This article includes bitfield structure
Please, read it : BITFIELDS
About structure bit1
unsigned int a:6;
unsigned int b:6;
unsigned int c:6;
We have: size of unsigned int a:6+ size of unsigned int b:6 <16 <size of unsigned int a:6+ size of unsigned int b:6 +size of unsigned int c:6
So a and b will be packed together in the space of an integer (space of 16 bits long),c will be packed alone at a space of 16 bits and d will be packed alone at a space of 16 bits. bit1 is 6 bytes long and it will be :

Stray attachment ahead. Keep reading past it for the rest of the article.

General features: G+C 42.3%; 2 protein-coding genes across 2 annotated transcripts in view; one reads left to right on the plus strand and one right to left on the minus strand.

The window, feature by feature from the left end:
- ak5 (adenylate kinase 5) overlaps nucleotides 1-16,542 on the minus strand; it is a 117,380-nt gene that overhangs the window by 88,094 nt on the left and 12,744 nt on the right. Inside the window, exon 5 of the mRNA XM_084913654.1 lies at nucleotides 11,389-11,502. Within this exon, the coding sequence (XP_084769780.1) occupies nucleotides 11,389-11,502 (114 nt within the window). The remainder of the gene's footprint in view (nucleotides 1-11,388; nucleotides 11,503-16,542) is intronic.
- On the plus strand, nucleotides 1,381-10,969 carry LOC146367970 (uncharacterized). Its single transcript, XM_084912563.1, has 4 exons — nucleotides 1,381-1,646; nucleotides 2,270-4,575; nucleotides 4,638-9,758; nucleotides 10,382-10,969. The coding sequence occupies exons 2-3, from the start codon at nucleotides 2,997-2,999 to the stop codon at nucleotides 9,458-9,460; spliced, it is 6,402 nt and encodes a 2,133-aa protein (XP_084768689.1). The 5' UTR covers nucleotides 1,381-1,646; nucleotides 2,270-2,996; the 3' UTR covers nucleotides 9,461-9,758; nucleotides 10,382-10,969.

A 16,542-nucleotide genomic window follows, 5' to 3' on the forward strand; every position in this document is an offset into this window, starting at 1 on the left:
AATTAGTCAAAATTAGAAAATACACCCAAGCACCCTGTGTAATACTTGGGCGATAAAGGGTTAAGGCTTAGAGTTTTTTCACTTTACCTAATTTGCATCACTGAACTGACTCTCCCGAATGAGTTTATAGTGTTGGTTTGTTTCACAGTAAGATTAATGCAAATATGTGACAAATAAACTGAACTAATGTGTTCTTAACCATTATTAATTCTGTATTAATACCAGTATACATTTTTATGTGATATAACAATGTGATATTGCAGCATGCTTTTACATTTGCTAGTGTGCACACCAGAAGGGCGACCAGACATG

0000 001110 000101 = 00000011 10000101 =
The low byte is saved first.
The C code The result
About structure bit3
unsigned int a:5;
unsigned int b:5;
unsigned int c:5;
We have: size of unsigned int a:5+ size of unsigned int b:5 +size of unsigned int c:5 <16
So, a b and c are packed together in a space of 16 bits , bit3 is 4 bytes long and it will be:
0 00110 01110 00101 = 00011001 11000101 = 0x19 0xc5
bit2 structure is obvius.
Bitfields are useful when memory economy is needed.